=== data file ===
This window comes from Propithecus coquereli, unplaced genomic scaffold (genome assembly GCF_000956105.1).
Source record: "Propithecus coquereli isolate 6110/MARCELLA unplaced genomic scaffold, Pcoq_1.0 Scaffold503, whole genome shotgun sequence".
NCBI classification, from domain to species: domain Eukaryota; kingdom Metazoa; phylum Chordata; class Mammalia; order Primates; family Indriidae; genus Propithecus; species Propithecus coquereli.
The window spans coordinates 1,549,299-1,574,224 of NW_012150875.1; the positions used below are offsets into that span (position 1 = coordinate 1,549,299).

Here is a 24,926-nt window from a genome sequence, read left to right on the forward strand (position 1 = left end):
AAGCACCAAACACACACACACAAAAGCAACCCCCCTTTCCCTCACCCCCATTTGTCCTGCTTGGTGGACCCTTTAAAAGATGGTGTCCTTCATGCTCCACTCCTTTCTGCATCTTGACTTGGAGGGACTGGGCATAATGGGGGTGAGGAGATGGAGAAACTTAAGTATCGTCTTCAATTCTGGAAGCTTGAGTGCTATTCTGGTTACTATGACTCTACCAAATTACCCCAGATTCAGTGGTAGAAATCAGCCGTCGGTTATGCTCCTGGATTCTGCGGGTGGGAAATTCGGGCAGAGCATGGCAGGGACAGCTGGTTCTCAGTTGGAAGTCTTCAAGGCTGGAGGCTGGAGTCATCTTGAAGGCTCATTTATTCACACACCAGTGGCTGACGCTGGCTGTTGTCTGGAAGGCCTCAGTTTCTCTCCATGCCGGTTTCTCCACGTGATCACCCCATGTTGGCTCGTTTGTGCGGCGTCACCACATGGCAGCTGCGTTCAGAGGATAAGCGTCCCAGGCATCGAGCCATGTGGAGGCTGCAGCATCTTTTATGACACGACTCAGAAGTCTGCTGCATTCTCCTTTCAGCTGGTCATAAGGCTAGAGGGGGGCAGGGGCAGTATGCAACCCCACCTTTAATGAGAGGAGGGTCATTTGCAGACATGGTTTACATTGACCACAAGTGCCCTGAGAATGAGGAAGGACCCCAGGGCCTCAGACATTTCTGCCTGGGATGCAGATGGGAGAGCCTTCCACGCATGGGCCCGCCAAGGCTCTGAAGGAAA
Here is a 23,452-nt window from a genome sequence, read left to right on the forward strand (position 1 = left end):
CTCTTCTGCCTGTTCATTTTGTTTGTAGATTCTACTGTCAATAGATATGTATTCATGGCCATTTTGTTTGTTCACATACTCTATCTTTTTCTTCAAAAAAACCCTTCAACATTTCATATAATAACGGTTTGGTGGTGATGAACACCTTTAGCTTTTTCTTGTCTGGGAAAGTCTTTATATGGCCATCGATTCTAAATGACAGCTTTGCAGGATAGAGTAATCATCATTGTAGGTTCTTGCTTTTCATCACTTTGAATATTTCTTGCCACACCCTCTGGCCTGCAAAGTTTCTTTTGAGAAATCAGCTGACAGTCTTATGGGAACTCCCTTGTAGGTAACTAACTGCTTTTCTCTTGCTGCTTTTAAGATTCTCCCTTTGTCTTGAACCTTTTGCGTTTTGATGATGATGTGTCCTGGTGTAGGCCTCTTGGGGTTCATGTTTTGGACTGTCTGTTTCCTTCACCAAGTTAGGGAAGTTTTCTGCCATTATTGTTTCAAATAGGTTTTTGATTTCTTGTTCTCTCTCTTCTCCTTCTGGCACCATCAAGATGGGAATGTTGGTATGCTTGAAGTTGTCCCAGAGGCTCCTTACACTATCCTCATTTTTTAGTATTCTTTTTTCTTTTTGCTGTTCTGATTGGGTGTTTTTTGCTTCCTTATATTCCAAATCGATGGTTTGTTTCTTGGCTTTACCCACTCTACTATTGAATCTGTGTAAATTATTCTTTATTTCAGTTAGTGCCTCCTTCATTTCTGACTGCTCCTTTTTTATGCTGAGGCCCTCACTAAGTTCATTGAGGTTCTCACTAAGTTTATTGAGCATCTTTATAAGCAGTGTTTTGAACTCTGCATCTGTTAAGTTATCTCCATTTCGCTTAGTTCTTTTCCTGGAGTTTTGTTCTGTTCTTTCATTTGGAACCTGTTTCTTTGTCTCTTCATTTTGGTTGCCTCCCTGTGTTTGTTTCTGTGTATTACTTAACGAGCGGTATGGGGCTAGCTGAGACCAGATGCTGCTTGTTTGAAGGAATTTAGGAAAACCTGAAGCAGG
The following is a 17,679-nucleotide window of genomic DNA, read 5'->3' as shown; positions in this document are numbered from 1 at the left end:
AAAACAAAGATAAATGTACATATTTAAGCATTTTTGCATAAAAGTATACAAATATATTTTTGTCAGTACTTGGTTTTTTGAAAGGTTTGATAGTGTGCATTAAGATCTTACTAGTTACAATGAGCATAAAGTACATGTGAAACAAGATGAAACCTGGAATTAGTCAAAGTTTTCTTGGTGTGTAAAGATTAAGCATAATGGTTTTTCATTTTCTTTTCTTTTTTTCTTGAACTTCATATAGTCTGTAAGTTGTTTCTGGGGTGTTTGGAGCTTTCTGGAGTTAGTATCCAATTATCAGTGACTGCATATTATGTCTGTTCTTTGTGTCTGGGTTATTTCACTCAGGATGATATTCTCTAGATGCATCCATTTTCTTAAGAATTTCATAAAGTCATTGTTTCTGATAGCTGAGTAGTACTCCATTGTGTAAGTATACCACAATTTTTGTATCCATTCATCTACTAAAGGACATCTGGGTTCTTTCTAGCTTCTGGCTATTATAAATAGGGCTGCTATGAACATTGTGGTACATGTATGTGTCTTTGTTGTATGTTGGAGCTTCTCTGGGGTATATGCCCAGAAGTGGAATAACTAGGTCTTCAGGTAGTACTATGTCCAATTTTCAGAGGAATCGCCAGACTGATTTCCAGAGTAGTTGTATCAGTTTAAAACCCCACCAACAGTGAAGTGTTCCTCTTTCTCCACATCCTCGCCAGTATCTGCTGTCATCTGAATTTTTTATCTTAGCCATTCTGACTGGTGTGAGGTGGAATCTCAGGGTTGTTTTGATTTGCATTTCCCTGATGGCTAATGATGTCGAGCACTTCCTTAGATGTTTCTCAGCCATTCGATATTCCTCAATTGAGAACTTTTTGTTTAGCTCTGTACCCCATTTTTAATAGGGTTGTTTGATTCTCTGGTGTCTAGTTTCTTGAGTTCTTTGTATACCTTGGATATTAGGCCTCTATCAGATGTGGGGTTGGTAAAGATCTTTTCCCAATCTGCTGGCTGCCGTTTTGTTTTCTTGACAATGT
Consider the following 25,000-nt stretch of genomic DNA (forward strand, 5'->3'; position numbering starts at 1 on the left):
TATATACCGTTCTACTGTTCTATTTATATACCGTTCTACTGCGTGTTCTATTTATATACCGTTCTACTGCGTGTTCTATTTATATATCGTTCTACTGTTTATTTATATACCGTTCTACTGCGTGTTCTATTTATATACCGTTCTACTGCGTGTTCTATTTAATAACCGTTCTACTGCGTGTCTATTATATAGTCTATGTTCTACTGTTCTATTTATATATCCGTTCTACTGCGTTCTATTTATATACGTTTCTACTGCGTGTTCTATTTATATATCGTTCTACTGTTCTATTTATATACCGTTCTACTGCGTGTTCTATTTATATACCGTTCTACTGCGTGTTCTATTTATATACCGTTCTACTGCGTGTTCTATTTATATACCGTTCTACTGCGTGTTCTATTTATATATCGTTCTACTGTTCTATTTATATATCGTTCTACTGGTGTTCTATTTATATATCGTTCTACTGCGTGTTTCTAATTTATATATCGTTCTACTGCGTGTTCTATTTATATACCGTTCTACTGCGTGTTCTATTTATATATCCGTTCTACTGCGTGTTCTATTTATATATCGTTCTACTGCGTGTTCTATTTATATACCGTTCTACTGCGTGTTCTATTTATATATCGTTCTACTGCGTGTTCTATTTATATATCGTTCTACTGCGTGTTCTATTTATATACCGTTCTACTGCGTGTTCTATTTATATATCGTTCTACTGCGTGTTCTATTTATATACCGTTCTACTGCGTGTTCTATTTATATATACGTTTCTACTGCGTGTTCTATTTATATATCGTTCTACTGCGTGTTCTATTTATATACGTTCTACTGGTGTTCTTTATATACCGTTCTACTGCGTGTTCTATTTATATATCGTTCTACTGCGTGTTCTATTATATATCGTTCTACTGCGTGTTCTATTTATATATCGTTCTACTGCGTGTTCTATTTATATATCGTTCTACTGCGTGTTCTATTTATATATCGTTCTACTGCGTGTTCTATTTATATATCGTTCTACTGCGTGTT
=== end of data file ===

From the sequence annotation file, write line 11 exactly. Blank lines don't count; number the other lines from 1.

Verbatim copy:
Consider the following 25,000-nt stretch of genomic DNA (forward strand, 5'->3'; position numbering starts at 1 on the left):